Recommender Engineering

Software and Experiments on Recommender Systems

Michael Ekstrand
September 12, 2014


Different recommender algorithms have different behaviors. I try to figure out what those are.

… in relation to user needs

… so we can design effective recommenders

… because I'm curious

Broader Goal

To help people find things.

  • human-computer interaction
  • information retrieval
  • machine learning
  • artificial intelligence
  • recommender systems

Recommender Systems


Recommender Systems


Recommender Systems

Recommender architecture

recommending items to users

Recommender Approaches

Many algorithms:

  • Content-based filtering
  • Neighbor-based collaborative filtering [Resnick et al., 1994; Sarwar et al., 2001]
  • Matrix factorization [Deerwester et al., 1990; Sarwar et al., 2000; Chen et al., 2012]
  • Neural networks [Jennings & Higuchi, 1993; Salakhutidinov et al., 2007]
  • Graph search [Aggarwal et al., 1999; McNee et al., 2002]
  • Hybrids [Burke, 2002]

Key Question

Does recommendation work?

Does this recommender work?

What recommender works ‘better’?




Research Overview

I try to answer these questions with several tools:

all from a human-computer interaction perspective

LensKit Features

APIs for recommendation tasks
implementations of common algorithms
integrates with databases, web apps
measure recommender behavior on many data sets
drive user studies and other advanced experiments
flexible, reconfigurable algorithms
open-source code
study production-grade implementations

LensKit Project

LensKit Algorithms

Algorithm Architecture

Principle: build algorithms from reusable, reconfigurable components.



Java-based dependency injector to configure and manipulate algorithms.

Offline Experiments

Take data set

and see what the recommender does

Use previously-collected data to estimate recommender's usefulness.

Offline Architecture

Compare and Measure

Tuning Algorithms

Example Output

Testing different variants.

Tuning Research

Previous work:

Future work:

New Ways of Measuring

Need new ways of measuring recommender behavior:

When Recommenders Fail

Short paper, RecSys 2012; ML-10M data

Counting mispredictions (|p − r| > 0.5) gives different picture than prediction error.

Consider per-user fraction correct and RMSE:


Marginal Correct Predictions

Q1: Which algorithm has most successes (ϵ ≤ 0.5)?

Qn + 1: Which has most successes where 1…n failed?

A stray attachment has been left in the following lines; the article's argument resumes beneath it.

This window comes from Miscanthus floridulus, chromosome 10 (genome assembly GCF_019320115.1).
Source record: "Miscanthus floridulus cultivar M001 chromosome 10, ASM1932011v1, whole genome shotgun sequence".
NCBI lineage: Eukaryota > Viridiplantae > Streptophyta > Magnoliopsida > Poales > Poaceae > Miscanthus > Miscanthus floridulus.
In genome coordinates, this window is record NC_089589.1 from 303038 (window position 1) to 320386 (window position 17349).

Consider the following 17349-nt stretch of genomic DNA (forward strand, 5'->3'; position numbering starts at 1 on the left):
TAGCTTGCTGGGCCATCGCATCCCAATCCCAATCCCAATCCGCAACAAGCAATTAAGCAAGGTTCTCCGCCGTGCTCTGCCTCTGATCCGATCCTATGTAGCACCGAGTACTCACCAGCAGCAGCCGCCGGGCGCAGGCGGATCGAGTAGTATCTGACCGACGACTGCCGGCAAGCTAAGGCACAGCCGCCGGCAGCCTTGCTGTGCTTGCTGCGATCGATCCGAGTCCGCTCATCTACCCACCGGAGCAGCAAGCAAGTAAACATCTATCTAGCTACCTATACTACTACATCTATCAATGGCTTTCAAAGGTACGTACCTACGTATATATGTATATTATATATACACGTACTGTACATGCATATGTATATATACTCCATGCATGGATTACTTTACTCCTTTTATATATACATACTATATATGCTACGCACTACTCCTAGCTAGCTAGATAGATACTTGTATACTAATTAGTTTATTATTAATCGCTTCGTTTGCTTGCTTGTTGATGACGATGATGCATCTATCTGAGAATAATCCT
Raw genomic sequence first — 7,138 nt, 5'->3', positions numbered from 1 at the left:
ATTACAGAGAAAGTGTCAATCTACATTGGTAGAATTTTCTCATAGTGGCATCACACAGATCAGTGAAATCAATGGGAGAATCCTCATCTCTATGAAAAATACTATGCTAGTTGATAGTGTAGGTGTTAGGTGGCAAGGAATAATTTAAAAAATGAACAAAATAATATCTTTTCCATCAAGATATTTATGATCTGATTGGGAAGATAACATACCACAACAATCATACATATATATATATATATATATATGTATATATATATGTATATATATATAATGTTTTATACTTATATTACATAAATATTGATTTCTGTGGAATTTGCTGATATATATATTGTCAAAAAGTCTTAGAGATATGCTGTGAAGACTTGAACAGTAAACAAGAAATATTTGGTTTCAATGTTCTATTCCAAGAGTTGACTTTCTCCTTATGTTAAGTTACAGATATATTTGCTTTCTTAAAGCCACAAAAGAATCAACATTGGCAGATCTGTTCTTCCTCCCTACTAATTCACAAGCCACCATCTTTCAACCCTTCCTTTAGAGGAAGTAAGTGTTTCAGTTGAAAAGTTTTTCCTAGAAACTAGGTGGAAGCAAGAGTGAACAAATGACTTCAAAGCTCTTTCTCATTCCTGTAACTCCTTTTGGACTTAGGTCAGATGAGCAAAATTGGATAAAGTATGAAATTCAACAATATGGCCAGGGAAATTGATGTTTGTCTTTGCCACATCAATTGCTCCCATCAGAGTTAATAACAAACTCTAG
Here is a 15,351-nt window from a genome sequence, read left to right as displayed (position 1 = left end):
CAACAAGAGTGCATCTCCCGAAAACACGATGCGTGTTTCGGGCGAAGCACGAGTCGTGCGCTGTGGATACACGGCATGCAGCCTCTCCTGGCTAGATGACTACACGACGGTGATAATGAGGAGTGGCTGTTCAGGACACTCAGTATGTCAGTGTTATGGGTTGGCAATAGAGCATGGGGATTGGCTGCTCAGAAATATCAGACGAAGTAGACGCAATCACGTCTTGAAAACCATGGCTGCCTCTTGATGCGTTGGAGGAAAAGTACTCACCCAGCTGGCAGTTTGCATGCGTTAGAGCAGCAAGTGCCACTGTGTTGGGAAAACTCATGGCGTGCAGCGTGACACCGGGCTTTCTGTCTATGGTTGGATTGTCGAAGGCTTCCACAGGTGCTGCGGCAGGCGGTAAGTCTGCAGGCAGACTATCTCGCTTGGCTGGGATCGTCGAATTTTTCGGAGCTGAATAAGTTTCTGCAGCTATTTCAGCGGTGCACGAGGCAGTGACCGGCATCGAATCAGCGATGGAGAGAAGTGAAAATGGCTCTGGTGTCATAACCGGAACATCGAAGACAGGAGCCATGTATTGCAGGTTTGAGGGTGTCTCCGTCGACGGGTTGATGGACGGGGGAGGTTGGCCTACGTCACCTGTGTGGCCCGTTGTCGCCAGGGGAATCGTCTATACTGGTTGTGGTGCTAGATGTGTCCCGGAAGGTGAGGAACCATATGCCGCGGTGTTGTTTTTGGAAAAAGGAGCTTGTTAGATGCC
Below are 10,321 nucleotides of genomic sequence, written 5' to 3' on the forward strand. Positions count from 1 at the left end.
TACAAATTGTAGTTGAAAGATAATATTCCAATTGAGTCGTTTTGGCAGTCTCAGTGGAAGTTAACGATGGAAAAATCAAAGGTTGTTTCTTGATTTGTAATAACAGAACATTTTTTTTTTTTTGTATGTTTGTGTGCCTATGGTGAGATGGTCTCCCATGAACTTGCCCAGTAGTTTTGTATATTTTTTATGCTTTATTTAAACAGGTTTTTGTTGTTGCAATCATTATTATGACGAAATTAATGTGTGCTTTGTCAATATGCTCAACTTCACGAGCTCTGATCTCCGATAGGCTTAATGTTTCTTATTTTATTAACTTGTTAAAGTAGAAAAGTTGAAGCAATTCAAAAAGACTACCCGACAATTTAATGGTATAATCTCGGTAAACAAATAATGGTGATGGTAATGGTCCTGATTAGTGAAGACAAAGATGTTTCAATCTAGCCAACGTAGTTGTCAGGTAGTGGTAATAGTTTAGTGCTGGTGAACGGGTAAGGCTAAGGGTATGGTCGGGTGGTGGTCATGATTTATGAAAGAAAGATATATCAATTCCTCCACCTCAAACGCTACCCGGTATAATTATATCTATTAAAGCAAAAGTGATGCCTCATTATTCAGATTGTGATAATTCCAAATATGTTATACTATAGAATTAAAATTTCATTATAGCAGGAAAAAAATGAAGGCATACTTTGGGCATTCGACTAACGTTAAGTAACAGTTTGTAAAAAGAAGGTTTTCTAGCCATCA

Algorithm # Good %Good Cum. % Good
ItemItem 859,600 53.0 53.0
UserUser 131,356 8.1 61.1
Lucene 69,375 4.3 65.4
FunkSVD 44,960 2.8 68.2
Mean 16,470 1.0 69.2
Unexplained 498,850 30.8 100.0

Future Work

User-Based Research

Offline has problems:

Answers: sort-of, maybe, and yes.

User Study

Goal: identify user-perceptible differences.

How do user-perceptible differences affect choice of algorithm?
What differences do users perceive between algorithms?
How do objective metrics relate to subjective perceptions?

Context: MovieLens


Three well-known algorithms for recommendation:

Each user assigned 2 algorithms

Survey Design

Example Questions

Which list has a more varied selection of movies?
Which recommender would better help you find movies to watch?
Which list has more movies you do not expect?

Analysis features

joint evaluation
users compare 2 lists
judgment-making different from separate eval
enables more subtle distinctions
hard to interpret
factor analysis
22 questions measure 5 factors
more robust than single questions
structural equation model tests relationships

Hypothesized Model

Response Summary

582 users completed

Condition (A v. B) N Pick A Pick B % Pick B
I-I v. U-U 201 144 57 28.4%
I-I v. SVD 198 101 97 49.0%
SVD v. U-U 183 136 47 25.7%

bold is significant (p < 0.001, H0 : b/n = 0.5)

Question Responses

Measurement Model

image/svg+xml Novelty Choice 0.093 ± 0.031 0.664 ± 0.043 1st Imp. 0.542 ± 0.037 -0.249 ± 0.038 Obsc. Ratio 1.308 ± 0.206 Sim. Ratio Acc. Ratio Satisfaction -0.700 ± 0.073 0.270 ± 0.061 1.057 ± 0.509 Diversity 0.184 ± 0.056 -51.756 ± 8.558

Differences from Hypothesis

image/svg+xml Novelty Choice 0.093 ± 0.031 0.664 ± 0.043 1st Imp. 0.542 ± 0.037 -0.249 ± 0.038 Obsc. Ratio 1.308 ± 0.206 Sim. Ratio Acc. Ratio Satisfaction -0.700 ± 0.073 0.270 ± 0.061 1.057 ± 0.509 Diversity 0.184 ± 0.056 -51.756 ± 8.558


Results and Expectations

Commonly-held offline beliefs:

Perceptual results (here and elsewhere):

What We've Done

Collected user feeedback

that validates some results

and challenges others

To do: validate more metrics

What You Can Do


Background Reading

If you want to do some reading in prep:

Things We'll be Working On

How to Get Involved